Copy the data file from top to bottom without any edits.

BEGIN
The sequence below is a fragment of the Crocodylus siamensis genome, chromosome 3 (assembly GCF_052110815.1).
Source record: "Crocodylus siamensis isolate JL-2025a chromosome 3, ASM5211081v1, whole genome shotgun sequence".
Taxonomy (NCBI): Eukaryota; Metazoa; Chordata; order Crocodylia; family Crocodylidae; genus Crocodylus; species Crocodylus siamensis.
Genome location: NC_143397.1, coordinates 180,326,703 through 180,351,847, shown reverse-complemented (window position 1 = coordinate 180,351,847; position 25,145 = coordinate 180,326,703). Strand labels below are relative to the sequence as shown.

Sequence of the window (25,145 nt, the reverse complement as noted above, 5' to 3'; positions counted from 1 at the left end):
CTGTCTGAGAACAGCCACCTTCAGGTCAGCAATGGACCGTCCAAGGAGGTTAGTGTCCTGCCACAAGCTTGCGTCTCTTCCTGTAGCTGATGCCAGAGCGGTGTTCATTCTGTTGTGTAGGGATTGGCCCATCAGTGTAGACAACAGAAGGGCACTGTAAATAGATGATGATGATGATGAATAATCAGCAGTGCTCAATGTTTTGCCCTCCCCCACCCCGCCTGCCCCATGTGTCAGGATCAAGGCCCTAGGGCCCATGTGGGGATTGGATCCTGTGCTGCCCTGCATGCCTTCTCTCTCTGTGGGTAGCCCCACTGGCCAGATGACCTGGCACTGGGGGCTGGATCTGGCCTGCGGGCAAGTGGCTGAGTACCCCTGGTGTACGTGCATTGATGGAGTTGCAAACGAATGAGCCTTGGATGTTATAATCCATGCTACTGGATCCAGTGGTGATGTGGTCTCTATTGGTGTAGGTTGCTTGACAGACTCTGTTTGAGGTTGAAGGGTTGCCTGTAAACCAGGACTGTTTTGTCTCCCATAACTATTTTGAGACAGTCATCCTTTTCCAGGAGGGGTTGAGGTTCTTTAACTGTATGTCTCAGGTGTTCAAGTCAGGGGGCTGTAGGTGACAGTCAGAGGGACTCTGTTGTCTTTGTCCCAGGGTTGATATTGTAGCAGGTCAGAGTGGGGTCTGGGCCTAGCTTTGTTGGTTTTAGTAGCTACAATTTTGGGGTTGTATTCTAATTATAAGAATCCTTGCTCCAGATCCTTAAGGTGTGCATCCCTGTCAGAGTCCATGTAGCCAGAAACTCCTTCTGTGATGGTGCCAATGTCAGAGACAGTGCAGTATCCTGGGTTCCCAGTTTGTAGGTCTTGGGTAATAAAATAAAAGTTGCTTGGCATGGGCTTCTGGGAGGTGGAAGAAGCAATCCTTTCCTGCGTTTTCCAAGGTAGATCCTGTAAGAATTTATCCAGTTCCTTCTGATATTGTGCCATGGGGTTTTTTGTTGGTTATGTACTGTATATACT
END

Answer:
The sequence below is a fragment of the Crocodylus siamensis genome, chromosome 3 (assembly GCF_052110815.1).
Source record: "Crocodylus siamensis isolate JL-2025a chromosome 3, ASM5211081v1, whole genome shotgun sequence".
Taxonomy (NCBI): Eukaryota; Metazoa; Chordata; order Crocodylia; family Crocodylidae; genus Crocodylus; species Crocodylus siamensis.
Genome location: NC_143397.1, coordinates 180,326,703 through 180,351,847, shown reverse-complemented (window position 1 = coordinate 180,351,847; position 25,145 = coordinate 180,326,703). Strand labels below are relative to the sequence as shown.

Sequence of the window (25,145 nt, the reverse complement as noted above, 5' to 3'; positions counted from 1 at the left end):
CTGTCTGAGAACAGCCACCTTCAGGTCAGCAATGGACCGTCCAAGGAGGTTAGTGTCCTGCCACAAGCTTGCGTCTCTTCCTGTAGCTGATGCCAGAGCGGTGTTCATTCTGTTGTGTAGGGATTGGCCCATCAGTGTAGACAACAGAAGGGCACTGTAAATAGATGATGATGATGATGAATAATCAGCAGTGCTCAATGTTTTGCCCTCCCCCACCCCGCCTGCCCCATGTGTCAGGATCAAGGCCCTAGGGCCCATGTGGGGATTGGATCCTGTGCTGCCCTGCATGCCTTCTCTCTCTGTGGGTAGCCCCACTGGCCAGATGACCTGGCACTGGGGGCTGGATCTGGCCTGCGGGCAAGTGGCTGAGTACCCCTGGTGTACGTGCATTGATGGAGTTGCAAACGAATGAGCCTTGGATGTTATAATCCATGCTACTGGATCCAGTGGTGATGTGGTCTCTATTGGTGTAGGTTGCTTGACAGACTCTGTTTGAGGTTGAAGGGTTGCCTGTAAACCAGGACTGTTTTGTCTCCCATAACTATTTTGAGACAGTCATCCTTTTCCAGGAGGGGTTGAGGTTCTTTAACTGTATGTCTCAGGTGTTCAAGTCAGGGGGCTGTAGGTGACAGTCAGAGGGACTCTGTTGTCTTTGTCCCAGGGTTGATATTGTAGCAGGTCAGAGTGGGGTCTGGGCCTAGCTTTGTTGGTTTTAGTAGCTACAATTTTGGGGTTGTATTCTAATTATAAGAATCCTTGCTCCAGATCCTTAAGGTGTGCATCCCTGTCAGAGTCCATGTAGCCAGAAACTCCTTCTGTGATGGTGCCAATGTCAGAGACAGTGCAGTATCCTGGGTTCCCAGTTTGTAGGTCTTGGGTAATAAAATAAAAGTTGCTTGGCATGGGCTTCTGGGAGGTGGAAGAAGCAATCCTTTCCTGCGTTTTCCAAGGTAGATCCTGTAAGAATTTATCCAGTTCCTTCTGATATTGTGCCATGGGGTTTTTTGTTGGTTATGTACTGTATATACT